As cyber threats interfering with the U.S. Presidential election gain headlines, a more disturbing undercurrent has emerged within medical devices.

Take the recent story of St. Jude Medical. The Minnesota-based manufacturer is being investigated by the U.S. Food and Drug Administration (FDA) amid claims that their cardiac devices are riddled with defects that make them vulnerable to fatal cybersecurity threats. Medical product security deserves some serious attention. The last thing a startup can afford is an FDA Investigation.

“Medical device vulnerabilities are always going to be there, or there are new ones that are always going to be emerging and evolving.”
– Suzanne Schwartz, Associate Director for Science and Strategic Partnerships, FDA Center for Devices and Radiological Health

Fact is stranger than fiction, indeed. Sometimes is it scarier. In terms of medical products, the latter is increasingly becoming more frequent. Effective cybersecurity controls are the topic du jour of medical device manufacturers. This area is becoming increasingly important as more devices incorporate wireless and internet technologies. When intended to diagnose, cure, mitigate, treat, or prevent disease these risks cannot be taken lightly. The reality is that cyber dangers can affect functionality and safety.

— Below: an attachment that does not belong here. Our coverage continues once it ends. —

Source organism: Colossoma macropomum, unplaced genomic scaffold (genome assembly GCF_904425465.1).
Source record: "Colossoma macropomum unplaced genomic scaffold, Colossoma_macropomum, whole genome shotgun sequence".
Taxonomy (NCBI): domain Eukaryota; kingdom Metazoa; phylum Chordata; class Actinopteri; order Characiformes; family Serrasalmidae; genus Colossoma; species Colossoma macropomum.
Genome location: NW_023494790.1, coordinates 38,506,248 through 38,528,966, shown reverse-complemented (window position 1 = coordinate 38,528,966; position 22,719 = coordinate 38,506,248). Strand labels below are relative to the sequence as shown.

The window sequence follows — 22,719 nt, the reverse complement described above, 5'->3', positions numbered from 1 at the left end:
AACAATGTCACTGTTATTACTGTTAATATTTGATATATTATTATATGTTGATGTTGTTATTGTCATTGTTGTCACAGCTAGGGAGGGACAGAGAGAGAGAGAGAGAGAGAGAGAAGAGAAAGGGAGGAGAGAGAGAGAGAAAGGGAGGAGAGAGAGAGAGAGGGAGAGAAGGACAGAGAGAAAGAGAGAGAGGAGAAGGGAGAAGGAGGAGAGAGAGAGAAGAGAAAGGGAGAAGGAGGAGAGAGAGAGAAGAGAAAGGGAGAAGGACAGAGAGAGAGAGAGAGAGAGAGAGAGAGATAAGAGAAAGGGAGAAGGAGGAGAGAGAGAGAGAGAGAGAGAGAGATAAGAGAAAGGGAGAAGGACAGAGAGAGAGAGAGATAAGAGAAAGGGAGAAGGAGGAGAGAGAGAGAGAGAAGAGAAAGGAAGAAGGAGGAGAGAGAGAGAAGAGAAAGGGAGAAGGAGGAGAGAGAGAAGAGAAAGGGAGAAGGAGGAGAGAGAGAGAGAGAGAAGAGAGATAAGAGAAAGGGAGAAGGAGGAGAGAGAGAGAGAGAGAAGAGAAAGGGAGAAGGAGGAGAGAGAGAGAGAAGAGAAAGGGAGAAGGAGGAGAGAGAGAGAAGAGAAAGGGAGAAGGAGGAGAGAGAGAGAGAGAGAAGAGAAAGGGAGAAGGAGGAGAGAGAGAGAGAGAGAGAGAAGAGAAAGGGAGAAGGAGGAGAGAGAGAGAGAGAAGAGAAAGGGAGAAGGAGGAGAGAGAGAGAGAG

However, technology innovators and visionaries should not be deterred from advancing medical technology. Healthcare systems around the world rely on software only devices, programmable medical devices, and networked medical devices. Their benefit to humanity is too great. Luckily, setting up simple processes to protect against threats is easy. Your reputation among patients, hospitals, physicians, and insurance companies is on the line. Build trust today. Invest in these seven areas to avoid cybersecurity pitfalls: